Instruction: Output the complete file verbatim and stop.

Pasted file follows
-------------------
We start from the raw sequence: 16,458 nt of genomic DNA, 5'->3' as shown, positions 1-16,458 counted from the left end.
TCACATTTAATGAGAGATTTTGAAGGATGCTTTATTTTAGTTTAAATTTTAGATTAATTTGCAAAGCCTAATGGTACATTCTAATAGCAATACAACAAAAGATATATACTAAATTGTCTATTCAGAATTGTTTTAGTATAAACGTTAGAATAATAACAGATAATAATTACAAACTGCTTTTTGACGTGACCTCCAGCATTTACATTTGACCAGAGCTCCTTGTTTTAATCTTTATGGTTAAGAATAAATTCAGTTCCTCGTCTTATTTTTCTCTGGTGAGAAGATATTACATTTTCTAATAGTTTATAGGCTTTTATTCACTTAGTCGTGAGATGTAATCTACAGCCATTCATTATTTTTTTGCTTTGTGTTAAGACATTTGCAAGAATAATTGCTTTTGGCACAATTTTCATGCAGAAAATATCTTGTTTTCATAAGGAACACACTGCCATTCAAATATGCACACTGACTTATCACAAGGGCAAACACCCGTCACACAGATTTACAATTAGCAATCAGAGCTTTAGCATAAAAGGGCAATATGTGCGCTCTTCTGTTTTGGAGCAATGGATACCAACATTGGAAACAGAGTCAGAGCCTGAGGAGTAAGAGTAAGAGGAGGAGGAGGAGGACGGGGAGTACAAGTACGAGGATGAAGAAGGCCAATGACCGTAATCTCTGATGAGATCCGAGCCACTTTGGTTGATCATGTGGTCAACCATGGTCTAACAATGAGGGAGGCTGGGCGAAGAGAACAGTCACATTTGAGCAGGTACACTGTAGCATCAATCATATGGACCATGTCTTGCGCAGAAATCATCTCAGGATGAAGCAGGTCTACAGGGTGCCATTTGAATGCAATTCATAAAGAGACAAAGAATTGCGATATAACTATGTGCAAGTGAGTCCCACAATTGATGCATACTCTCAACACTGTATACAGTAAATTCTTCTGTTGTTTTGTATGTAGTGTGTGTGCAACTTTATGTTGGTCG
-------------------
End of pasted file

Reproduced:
We start from the raw sequence: 16,458 nt of genomic DNA, 5'->3' as shown, positions 1-16,458 counted from the left end.
TCACATTTAATGAGAGATTTTGAAGGATGCTTTATTTTAGTTTAAATTTTAGATTAATTTGCAAAGCCTAATGGTACATTCTAATAGCAATACAACAAAAGATATATACTAAATTGTCTATTCAGAATTGTTTTAGTATAAACGTTAGAATAATAACAGATAATAATTACAAACTGCTTTTTGACGTGACCTCCAGCATTTACATTTGACCAGAGCTCCTTGTTTTAATCTTTATGGTTAAGAATAAATTCAGTTCCTCGTCTTATTTTTCTCTGGTGAGAAGATATTACATTTTCTAATAGTTTATAGGCTTTTATTCACTTAGTCGTGAGATGTAATCTACAGCCATTCATTATTTTTTTGCTTTGTGTTAAGACATTTGCAAGAATAATTGCTTTTGGCACAATTTTCATGCAGAAAATATCTTGTTTTCATAAGGAACACACTGCCATTCAAATATGCACACTGACTTATCACAAGGGCAAACACCCGTCACACAGATTTACAATTAGCAATCAGAGCTTTAGCATAAAAGGGCAATATGTGCGCTCTTCTGTTTTGGAGCAATGGATACCAACATTGGAAACAGAGTCAGAGCCTGAGGAGTAAGAGTAAGAGGAGGAGGAGGAGGACGGGGAGTACAAGTACGAGGATGAAGAAGGCCAATGACCGTAATCTCTGATGAGATCCGAGCCACTTTGGTTGATCATGTGGTCAACCATGGTCTAACAATGAGGGAGGCTGGGCGAAGAGAACAGTCACATTTGAGCAGGTACACTGTAGCATCAATCATATGGACCATGTCTTGCGCAGAAATCATCTCAGGATGAAGCAGGTCTACAGGGTGCCATTTGAATGCAATTCATAAAGAGACAAAGAATTGCGATATAACTATGTGCAAGTGAGTCCCACAATTGATGCATACTCTCAACACTGTATACAGTAAATTCTTCTGTTGTTTTGTATGTAGTGTGTGTGCAACTTTATGTTGGTCG